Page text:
Do you know what to do with Personal Data once you are no longer entitled to store and/or keep such data?
This is a common question among our clients, since compliance with the Federal Law on Personal Data Protection Held by Private Parties (hereinafter, "Data Protection Law") does not only set forth the obligation to make available a Privacy Notice, but it also sets forth many other obligations related to the protection and processing of such information, among others, the obligation to delete or remove personal data when there are no valid, legitimate, or lawful reasons for its storage or processing.
It is important to emphasize on the importance of the above mentioned, , since storing personal data within physical or electronic databases when there is no longer an obligation to store such data, may be considered a breach of the Data Protection Law and, hence, the Instituto Nacional de Transparencia, Acceso a la Información y Protección de Datos Personales (the National Institute for Transparency, Information Access and Personal Data Protection (hereinafter, "INAI" for its acronym in Spanish) may impose a sanction.
So, what do you have to do to properly delete personal data?
The answer is not as easy as throwing to the garbage certain documents or as sending to the Recycle Bin the electronic files.
In order to provide specific information to Data Controllers about deletion and elimination of personal data, INAI published the "Guide for the Secure Deletion of Personal Data," which purpose is to guide Data Controllers during the deletion or elimination of personal data, establishing secure procedures to guarantee that personal data may not be retrieved and wrongfully used .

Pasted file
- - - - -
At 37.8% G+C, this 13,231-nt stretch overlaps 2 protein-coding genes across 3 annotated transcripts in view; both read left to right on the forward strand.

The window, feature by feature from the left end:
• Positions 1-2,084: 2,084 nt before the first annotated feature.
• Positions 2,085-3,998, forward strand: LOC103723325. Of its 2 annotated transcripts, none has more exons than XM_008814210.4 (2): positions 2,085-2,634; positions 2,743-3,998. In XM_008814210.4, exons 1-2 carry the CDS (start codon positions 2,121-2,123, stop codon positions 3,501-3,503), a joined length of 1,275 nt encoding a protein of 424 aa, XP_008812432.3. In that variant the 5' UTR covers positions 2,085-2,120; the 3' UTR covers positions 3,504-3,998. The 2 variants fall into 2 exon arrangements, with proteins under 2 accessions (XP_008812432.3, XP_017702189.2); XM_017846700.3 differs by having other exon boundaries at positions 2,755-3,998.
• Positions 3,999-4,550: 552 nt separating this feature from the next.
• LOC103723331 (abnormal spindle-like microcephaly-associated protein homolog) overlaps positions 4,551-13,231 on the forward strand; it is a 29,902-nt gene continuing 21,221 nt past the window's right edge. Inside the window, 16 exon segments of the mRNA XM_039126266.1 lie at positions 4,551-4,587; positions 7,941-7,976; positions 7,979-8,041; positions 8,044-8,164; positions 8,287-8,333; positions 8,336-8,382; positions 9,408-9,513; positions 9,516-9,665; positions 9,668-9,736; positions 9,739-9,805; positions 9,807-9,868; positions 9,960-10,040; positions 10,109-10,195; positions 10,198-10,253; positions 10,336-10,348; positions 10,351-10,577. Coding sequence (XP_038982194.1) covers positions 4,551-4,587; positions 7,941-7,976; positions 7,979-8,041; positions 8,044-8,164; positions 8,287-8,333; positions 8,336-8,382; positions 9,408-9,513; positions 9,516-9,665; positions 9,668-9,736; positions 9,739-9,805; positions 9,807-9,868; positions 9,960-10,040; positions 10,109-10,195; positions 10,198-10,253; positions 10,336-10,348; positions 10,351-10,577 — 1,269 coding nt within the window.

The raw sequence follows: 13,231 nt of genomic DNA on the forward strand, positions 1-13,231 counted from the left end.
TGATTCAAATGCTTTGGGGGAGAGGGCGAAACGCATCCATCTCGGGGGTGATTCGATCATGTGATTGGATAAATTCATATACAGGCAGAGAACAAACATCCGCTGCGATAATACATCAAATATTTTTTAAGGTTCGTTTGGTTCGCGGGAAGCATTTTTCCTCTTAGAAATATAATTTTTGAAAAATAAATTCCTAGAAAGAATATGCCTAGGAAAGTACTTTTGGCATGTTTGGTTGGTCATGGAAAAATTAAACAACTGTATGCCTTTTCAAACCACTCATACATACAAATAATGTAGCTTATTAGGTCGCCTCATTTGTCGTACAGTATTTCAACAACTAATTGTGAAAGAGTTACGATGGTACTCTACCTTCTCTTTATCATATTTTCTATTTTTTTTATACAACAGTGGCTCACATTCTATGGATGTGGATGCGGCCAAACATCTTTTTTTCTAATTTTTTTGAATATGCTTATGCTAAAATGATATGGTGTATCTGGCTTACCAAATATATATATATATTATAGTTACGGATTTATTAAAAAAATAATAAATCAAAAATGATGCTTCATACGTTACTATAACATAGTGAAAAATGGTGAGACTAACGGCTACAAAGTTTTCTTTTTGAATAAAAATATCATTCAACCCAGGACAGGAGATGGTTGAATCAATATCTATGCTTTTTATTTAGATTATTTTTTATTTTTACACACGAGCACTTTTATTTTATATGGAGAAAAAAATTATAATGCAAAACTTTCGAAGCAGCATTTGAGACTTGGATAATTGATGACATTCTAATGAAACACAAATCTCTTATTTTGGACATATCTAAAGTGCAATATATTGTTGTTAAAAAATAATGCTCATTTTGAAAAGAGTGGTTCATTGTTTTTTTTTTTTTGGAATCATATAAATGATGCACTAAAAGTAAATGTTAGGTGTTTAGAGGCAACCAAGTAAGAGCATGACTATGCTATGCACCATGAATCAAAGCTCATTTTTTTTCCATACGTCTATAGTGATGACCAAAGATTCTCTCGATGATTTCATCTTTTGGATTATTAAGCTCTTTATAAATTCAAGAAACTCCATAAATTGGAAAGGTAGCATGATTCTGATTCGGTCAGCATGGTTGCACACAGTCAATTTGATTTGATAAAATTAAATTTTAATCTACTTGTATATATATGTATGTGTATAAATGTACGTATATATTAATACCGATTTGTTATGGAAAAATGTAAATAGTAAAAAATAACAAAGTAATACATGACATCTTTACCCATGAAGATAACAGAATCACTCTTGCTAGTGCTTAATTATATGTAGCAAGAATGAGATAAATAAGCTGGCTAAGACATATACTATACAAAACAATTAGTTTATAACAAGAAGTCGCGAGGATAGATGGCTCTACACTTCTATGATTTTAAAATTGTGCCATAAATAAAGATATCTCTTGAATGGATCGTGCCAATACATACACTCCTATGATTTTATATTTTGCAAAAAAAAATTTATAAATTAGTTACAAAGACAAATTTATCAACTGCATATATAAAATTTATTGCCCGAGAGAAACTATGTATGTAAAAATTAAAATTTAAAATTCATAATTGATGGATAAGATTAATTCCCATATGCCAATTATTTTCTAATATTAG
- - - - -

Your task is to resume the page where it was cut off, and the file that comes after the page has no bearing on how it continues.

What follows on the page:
The Guide will help to comply with the quality principle of personal data, which establishes that personal data shall be deleted, destroyed, erased, or eliminated once there is no valid, legitimate or lawful reason for its storage or processing.
By deleting the personal data on a secure manner, incidents which may jeopardize confidentiality or integrity may be avoided, since there are methods and techniques which may be followed in order to definitively delete such information. This will decrease the possibility to retrieve such information or for being accessed by unauthorized third-parties, when there is no obligation to store them.
In this sense, by minimizing the risks of retrieving personal data, which is no longer allowed to be stored in a data base of the Data Controller, the likelihood of information being leaked and/or the likelihood of personal data being used by unauthorized people is also decreased.
It is important to remember that breaches of the provisions of the Data Protection Law may imply, among other undesirable consequences, the ones listed below: (i) damages to the image and good standing of the company, which may lead to loosing clients and investors; and (ii) economic damages arising from fines or damages compensation.
As for the characteristics of the secure process to delete personal data, INAI's Guide lists the following ones:
- irreversible nature, which means that information may not be retrieved once it is deleted;
- security and confidentiality, which means that the same degree of security and confidentiality must be used for both storage and deletion method; and
- eco-friendly nature, which means that only a minimum amount of emissions and wastes must be produced.
Furthermore, said document explains physical and logic safe deletion methods, which may be implemented depending on the type of process used by a company for the storage of the personal data processed by the company.
In order to choose a deletion method, Data Controllers shall consider their business model, the information volume, the type of personal data, and the budget available for the deletion process. Evidence of such process must always be generated, in order to prove before INAI compliance of this measure.
Finally, please be advised that in order to help determine secure deletion methods, the implementation of a Personal Data Security Management System may be analyzed, in order to create systems to improve personal data processing and security.
The content of this article is intended to provide a general guide to the subject matter. Specialist advice should be sought about your specific circumstances.